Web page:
New legislation gives Hawaii more flexibility with testing in our schools

In December, President Obama announced “the Christmas Miracle”—that Congress had managed to pass the new “Every Student Succeeds Act (ESSA)” to replace the unpopular “No Child Left Behind Act (NCLB).” This major change shifts authority from the federal DOE to state departments of education. Testing mandates may now be replaced by states with alternative programs and other flexibility will now enable states to customize testing and other solutions for their schools.

Local Support for Changes

When Governor Ige attended the National Governor’s Association meeting in the end of February, he arranged for the legislative director, Steven Parker, to come to Hawaii to provide important briefings on ESSA for the BOE, DOE, state legislators, and the public. The goal of the community presentations was to explain the purpose and potential in the ESSA, and several PPS-HI board members were able to attend one of these meetings.

Here is an excerpt and a chart summarizing changes from Steven Parker’s presentation to the Hawaii State Legislators, March 16, 2016.

“Under ESSA, we have a new vision: one that allows a more flexible approach to testing. Efforts to improve testing are under way across the country and ESSA provides additional flexibility and federal resources to support this work.

We can now have accountability systems based on multiple measures. We can now have state determined goals not federal ones.  States determine a school’s rating not the federal government. We have a mixed delivery system that allows for states to really have multiple assessments during a school year using portfolio based or observational assessments from teachers or educators who know the students and can tell what that student needs to succeed.  A state also has the option of allowing a substitution of a nationally recognized high school exam in place of the state exam.”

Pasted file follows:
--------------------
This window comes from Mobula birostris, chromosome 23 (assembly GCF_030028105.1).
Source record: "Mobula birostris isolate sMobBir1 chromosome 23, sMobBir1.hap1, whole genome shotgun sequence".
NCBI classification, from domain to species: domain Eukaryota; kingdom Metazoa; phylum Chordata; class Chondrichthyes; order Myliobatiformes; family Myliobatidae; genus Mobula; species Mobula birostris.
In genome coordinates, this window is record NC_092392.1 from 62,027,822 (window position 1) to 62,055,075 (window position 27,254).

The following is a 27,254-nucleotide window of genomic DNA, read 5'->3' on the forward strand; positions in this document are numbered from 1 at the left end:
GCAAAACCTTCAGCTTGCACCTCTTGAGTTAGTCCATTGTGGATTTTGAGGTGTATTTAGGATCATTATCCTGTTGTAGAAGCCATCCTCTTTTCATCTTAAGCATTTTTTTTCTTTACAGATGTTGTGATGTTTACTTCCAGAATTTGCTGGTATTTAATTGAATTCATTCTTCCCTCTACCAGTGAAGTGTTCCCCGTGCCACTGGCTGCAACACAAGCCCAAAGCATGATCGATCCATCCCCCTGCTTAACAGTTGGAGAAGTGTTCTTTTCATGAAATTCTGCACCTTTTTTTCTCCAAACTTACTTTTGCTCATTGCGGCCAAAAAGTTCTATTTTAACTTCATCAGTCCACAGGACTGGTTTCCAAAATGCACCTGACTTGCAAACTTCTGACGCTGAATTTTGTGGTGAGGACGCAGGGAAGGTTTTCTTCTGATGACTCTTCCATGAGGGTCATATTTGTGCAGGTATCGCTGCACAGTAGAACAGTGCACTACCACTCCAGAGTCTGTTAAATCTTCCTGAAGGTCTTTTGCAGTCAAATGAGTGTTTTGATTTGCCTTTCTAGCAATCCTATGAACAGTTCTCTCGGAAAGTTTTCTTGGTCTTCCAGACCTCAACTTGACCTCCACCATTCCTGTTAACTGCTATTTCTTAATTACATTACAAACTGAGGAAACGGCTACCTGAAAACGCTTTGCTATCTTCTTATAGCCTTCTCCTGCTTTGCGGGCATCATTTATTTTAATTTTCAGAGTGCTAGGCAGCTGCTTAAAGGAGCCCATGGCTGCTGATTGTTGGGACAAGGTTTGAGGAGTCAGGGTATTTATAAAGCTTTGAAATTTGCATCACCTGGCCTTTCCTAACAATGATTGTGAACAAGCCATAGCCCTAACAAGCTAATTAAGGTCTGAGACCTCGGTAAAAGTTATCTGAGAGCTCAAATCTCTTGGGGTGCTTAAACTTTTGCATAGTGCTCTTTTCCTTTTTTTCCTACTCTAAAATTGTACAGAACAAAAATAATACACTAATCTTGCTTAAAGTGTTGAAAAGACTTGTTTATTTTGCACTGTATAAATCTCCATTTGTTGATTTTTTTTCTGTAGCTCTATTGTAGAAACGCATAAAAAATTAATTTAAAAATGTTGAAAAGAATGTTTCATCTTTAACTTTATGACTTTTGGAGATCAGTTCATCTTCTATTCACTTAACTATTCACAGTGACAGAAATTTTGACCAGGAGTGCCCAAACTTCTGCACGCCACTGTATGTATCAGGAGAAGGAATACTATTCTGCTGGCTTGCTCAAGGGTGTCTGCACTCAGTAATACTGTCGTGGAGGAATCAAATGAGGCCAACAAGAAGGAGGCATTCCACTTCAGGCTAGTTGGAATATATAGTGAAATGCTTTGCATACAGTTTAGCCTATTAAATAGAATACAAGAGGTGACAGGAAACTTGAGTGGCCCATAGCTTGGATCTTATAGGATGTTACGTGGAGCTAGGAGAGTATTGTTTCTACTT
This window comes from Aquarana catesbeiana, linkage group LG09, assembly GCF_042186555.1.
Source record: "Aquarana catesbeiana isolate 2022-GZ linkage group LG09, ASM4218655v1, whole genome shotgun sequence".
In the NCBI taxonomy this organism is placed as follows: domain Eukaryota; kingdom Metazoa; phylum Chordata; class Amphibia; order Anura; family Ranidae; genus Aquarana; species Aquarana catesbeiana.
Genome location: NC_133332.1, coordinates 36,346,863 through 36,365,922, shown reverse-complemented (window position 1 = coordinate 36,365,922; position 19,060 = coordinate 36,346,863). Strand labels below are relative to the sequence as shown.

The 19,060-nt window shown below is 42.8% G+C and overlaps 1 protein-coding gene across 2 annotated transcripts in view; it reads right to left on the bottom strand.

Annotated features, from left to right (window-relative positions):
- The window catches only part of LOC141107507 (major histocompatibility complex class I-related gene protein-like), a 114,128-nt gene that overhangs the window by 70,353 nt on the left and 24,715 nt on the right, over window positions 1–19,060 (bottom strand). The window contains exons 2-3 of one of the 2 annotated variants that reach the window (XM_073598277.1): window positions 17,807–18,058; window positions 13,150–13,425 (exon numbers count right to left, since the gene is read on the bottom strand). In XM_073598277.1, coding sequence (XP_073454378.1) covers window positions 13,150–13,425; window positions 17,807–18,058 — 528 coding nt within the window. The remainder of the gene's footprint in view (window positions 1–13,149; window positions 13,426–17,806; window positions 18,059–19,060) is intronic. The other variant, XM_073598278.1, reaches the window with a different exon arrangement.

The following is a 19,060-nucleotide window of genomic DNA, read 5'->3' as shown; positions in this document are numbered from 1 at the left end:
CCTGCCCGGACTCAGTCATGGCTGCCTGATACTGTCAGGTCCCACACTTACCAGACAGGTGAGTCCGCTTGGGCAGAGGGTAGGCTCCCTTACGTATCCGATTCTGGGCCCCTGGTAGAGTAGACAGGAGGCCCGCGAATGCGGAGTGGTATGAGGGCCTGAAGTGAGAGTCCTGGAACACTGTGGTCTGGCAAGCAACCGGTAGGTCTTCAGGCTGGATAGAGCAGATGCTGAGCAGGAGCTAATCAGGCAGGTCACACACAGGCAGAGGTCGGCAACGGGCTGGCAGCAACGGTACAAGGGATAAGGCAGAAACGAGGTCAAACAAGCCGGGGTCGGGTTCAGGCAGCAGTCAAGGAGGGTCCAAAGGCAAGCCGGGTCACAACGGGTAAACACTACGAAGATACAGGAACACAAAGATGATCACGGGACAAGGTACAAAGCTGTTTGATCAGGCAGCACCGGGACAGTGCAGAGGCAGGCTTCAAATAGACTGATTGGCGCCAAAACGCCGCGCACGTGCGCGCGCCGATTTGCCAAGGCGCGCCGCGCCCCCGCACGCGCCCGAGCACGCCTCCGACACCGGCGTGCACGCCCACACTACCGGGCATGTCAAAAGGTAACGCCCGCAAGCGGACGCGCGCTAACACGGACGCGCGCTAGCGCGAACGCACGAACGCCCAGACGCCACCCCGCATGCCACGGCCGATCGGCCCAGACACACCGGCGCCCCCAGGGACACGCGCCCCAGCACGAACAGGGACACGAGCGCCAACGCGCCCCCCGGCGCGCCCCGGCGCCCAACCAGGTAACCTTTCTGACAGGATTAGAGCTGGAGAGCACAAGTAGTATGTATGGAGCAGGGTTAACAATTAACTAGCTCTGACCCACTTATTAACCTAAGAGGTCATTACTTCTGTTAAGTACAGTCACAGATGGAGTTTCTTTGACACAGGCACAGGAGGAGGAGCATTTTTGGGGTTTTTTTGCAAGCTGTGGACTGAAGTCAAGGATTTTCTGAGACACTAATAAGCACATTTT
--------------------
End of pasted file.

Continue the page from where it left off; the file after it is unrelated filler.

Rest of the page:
Educating the Public

In January, PPS-HI board members joined educators, decision makers, community members, and parents at the Hawaii School Empowerment conference, organized by the Education Institute of Hawaii, or EIH. The conference brought in the views of Finland’s Pasi Sahlberg, Diane Ravitch and others.

EIH has emerged over the past two years as a think tank created to empower teachers, principals and parents in pursuing education reform. It was formed by prominent, committed educators and is funded by the Mamoru and Aiko Takitani Foundation.

PPS-HI board members have participated in and benefitted from EIH-sponsored community meetings on the ESSA and issues in the HI DOE Strategic Plan. PPS-HI hopes to provide focus groups for parents following EIH presentations.

At the EIH ESSA meetings, participants gain a deeper awareness of the purpose and elements of the new law impacting Hawaii and all states. Additionally, there is an open forum and discussion on possible changes and implications for Hawaii students, teachers, principals, schools, and communities.

Department of Education’s Strategic Plan

The DOE also seeks community input on how their Strategic Plan should be adjusted and how the ESSA should be applied in Hawaii. PPS-HI is participating in these conversations and seeks to gather parent views to deliver to the DOE to ensure parent voices are included.

The EIH and the National Governor’s Association appear to envision more dynamic changes in education policy, test planning and teacher evaluation than the DOE.